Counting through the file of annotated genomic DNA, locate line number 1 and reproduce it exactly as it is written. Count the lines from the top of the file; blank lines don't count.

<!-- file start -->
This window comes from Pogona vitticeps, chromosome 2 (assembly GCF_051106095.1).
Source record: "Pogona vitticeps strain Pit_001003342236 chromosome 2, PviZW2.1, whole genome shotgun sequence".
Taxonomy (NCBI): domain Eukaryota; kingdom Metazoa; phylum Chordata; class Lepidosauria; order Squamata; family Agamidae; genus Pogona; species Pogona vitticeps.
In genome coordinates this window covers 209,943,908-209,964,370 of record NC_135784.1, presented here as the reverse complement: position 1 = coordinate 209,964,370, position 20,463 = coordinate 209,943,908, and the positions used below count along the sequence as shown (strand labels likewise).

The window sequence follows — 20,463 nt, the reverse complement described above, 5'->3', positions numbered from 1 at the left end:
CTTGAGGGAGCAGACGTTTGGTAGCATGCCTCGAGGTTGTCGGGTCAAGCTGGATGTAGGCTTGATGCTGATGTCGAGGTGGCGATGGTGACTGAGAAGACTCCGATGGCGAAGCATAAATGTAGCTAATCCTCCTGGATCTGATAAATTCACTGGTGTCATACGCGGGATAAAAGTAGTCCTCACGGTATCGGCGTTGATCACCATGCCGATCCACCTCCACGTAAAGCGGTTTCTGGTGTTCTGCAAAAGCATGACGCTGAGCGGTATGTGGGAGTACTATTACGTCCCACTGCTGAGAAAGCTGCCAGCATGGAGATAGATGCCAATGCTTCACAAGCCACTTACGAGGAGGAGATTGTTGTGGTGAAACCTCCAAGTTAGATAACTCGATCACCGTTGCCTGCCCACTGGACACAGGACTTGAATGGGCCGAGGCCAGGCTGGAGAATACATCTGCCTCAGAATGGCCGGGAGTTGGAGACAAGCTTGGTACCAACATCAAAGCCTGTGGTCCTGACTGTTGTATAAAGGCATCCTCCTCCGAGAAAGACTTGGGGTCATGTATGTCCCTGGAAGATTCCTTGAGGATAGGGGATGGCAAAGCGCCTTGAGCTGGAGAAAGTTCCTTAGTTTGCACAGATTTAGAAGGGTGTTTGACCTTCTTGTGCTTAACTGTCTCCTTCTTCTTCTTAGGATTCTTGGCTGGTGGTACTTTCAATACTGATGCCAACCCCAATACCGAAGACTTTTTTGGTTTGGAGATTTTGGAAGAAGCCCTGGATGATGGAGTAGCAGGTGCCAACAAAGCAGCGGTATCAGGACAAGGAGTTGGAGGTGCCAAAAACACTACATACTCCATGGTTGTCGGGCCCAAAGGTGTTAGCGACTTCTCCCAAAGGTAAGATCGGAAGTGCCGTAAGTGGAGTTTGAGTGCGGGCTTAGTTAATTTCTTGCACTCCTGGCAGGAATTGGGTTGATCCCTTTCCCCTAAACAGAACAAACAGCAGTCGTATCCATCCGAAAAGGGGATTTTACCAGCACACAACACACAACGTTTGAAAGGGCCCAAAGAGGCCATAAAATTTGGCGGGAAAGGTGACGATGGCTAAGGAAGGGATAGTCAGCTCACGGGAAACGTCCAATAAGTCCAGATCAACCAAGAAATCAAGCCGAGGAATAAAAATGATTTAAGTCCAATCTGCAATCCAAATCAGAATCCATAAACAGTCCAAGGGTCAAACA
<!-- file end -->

This window comes from Pogona vitticeps, chromosome 2 (assembly GCF_051106095.1).